The Underground Report made its return last month by looking back at a few slept-on projects from 2017. As it moves forward, the Report turns its focus to some of the newest music being released in the underground scene.
The latest edition of HipHopDX’s series centers on Houston’s Kyle Hubbard, who just released his new album All Good Things Come. Hubbard has been a staple of the H-Town scene for years now but hasn’t received his just due from a wider, national audience. It would be a shame if All Good Things Come didn’t get to grab some new listeners since it’s the talented MC’s best work yet.
Unfortunately, Hubbard’s promo efforts for the album were derailed when a tragedy hit his hometown. As he was preparing to release the project, Hurricane Harvey devastated Texas.
“My album was about two weeks out when Harvey hit,” Hubbard told DX. “When you’re that close to release, your obsession over the project will go into overdrive. Literally, all you think about is the album, the release, the promotion and all that … but then Harvey came.
“When the flooding was at its worst, I replaced obsessions. I think I literally spent three to four straight days on my computer glued to social media watching the city I love drown. I think that was true of most Houstonians. It was literally days of perpetual heartbreak. When you didn’t think it could get any worse, it absolutely did.”
With the reality of a natural disaster causing havoc in Houston, Hubbard had to change course. He quickly realized he needed to do what he could to help, which meant turning his album’s sales into a fundraiser for the relief efforts.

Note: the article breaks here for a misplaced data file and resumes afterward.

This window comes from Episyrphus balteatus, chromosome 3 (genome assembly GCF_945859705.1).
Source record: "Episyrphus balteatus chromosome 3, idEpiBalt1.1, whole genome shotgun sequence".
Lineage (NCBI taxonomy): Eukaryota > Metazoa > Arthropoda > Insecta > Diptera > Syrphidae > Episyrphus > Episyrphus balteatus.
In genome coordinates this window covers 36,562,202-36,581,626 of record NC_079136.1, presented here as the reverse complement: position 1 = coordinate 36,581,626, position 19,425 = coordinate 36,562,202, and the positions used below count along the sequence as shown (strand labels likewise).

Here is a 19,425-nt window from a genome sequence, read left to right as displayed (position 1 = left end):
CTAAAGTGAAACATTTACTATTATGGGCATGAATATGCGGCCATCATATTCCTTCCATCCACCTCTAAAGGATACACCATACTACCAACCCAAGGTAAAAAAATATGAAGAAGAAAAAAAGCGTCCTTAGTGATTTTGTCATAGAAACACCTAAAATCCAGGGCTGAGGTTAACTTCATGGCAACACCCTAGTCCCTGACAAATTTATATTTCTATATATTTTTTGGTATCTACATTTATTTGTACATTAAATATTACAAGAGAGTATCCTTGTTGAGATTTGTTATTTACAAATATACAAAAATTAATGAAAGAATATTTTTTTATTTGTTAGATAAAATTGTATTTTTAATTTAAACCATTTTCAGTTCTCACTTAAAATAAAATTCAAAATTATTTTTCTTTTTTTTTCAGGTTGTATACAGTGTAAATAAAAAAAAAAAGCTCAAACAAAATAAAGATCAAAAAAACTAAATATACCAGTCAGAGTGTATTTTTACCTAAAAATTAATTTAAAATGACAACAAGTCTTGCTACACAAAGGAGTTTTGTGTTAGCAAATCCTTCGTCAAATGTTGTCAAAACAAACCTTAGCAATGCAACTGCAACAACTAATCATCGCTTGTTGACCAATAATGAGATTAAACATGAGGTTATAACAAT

“I was lucky,” he explained. “I was in Arkansas due to a stretch of gigs I had in the state and the timing of those shows put me out of Houston when the storm came. The guilt and helplessness I felt was overwhelming … and even then, what I was going through amounted to nothing in the face of what so many others lost.
“I knew it was my duty to try and give back to the city that has allowed me to live out my rapper fantasies, and with the album coming out, I saw my opportunity. I decided to donate 100 percent of my presales to the mayor’s Harvey relief fund.”
Although the bespectacled MC’s new project was now being tied to a good cause, it was still a struggle to promote music while his fellow Houstonians were in dire straits.
“Promoting during this time was extremely difficult,” he noted. “You know damn well nobody in Houston wants to hear a local rapper drone on about his album when the city was just completely devastated and trying to recover.
“The only way I could permit myself to even shine a light on the fact I had new music was to make sure it stood for something more than just itself. I’d like to think anyone in Houston’s music community would’ve done the same if they had an album coming out in the midst of all this.”
As for the music itself, Hubbard displayed a tremendous amount of growth on the new album. The H-Town artist had always been a gifted rapper, but now his content was just as compelling as his wordplay.
“My main goal when I started this project was not to rap about rapping,” he said. “I’d say I accomplished that outside of a few references for the benefit of larger concepts. I’ve been ‘the underground rapper’ for years. It dominated many songs in my past, but I’m frankly too old for that now.
“I’m too old to be bitter. I’m too old to define myself by what I do with my time as opposed to defining myself by the people I love, the things I believe and the person I want to be.”
As a result, the project produced the most personal music of his career. The evolution worked too. Hubbard was able to be an open book and still deliver witty bars over his longtime producer Djay Cas’ quality beats.
“My drive for this album was to display my utterly unspectacular self as bluntly as possible because that’s who I am — real name, no gimmicks,” he continued. “When I decided not to present myself as a rapper and instead just be a guy that raps, my perception of mostly everything in my life changed.
“I think that bleeds through in my lyrics. All of my past works were written by a kid trying to figure out the rap game, but this album was written by a guy trying to figure out life.”